Outdoors

Despite the winds, some good news for anglers

Just before the weather took a turn for the worse, father and son Jim and Nate Schar from San Diego fished with SeaSquared Charters and caught their limit of yellowtail snappers and released a 200-pound bull shark.
Just before the weather took a turn for the worse, father and son Jim and Nate Schar from San Diego fished with SeaSquared Charters and caught their limit of yellowtail snappers and released a 200-pound bull shark.

You have to take the good with the bad and the positive to all this wind the past several days and the passing cold fronts is the outstanding fishing they will bring us.



Granted, we've not yet felt much change in the air temps but that's due to the water temps still being pretty warm.

It's inevitable that the waters surrounding the islands will cool, making for inviting conditions for all the pelagic species to come south for the winter. In the very near future, we can expect to see king and Spanish mackerel, cobia, sailfish, wahoo and dolphin.

And they'll all have the feed bag on. So it's a good thing the ballyhoo will be here, too. Hands down, ballyhoo are the key baits for fishing success this time of year.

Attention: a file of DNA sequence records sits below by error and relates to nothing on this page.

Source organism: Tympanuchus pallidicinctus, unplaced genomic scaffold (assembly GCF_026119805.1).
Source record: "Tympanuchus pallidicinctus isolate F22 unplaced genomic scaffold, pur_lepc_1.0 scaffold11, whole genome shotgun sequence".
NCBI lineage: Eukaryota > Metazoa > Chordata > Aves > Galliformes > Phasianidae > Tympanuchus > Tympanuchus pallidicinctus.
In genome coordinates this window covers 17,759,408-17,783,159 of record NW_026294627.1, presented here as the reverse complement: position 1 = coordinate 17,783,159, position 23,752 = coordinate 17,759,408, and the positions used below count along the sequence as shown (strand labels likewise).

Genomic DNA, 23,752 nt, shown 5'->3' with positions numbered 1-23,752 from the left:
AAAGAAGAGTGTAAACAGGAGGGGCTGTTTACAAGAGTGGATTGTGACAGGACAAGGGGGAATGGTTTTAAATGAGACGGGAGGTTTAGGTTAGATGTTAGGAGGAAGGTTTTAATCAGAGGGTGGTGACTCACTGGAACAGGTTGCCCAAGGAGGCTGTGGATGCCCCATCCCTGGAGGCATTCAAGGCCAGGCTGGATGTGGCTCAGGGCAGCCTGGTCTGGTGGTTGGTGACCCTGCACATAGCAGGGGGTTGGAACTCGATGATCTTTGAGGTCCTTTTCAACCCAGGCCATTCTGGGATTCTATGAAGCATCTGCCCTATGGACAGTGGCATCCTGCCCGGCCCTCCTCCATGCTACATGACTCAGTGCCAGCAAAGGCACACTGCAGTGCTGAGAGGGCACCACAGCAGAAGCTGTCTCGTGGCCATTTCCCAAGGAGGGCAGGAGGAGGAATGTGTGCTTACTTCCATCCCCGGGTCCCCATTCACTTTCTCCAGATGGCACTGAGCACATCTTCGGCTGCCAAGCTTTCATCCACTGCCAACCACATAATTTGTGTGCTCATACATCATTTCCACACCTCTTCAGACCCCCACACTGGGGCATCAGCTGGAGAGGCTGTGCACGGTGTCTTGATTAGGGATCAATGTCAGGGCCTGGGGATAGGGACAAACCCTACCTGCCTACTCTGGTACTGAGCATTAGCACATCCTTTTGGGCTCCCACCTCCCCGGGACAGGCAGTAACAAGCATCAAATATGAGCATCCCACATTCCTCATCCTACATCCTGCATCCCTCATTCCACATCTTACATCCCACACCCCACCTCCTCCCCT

We've already started to see a few grouper among the reef catches, so they're definitely making their way back from the 200- and 300-foot depths, where they hang out during the heat of the summer.

This weather system should move impressive numbers of red and gag grouper into the Hawk Channel and patch reef areas. Black grouper will occupy the same venues but the heaviest concentration of them will be on the main reef line. The snapper bite in these zones was excellent before the blow and is expected to continue once things calm down.

There had been plenty of small, 10-pound, kingfish off the deeper edge of the reef in about 120 feet of water. Now we should see bigger kings mixed in, fish up to 20 pounds and more. We may even see greater numbers of sailfish roaming the reed edge. These early fish like to get up on top of the reef to chase the ballyhoo.

Back in the bay, the mangrove snapper bite has been quite good for a while. As the waters dip into the 70s, Spanish mackerel, cobia and gag grouper will add to the bay action.

While you're waiting for fishable conditions to return, take advantage of the time off the water to check and update your safety equipment. Clean all the rusty stuff out of your tackle boxes and replace it with what you'll need for fall fishing. Get your reels respooled with fresh mono or check your braided line for wear. When things calm down by the weekend, you'll be ready to go.

Capt. Chris Johnson specializes in offshore, gulf/bay, reef/wreck, sailfish, shark and tarpon fishing with SeaSquared Charters in Marathon. You can reach him at (305) 743-5305, http://SeaSquaredCharters.com and http://Facebook.com/MarathonFishing.

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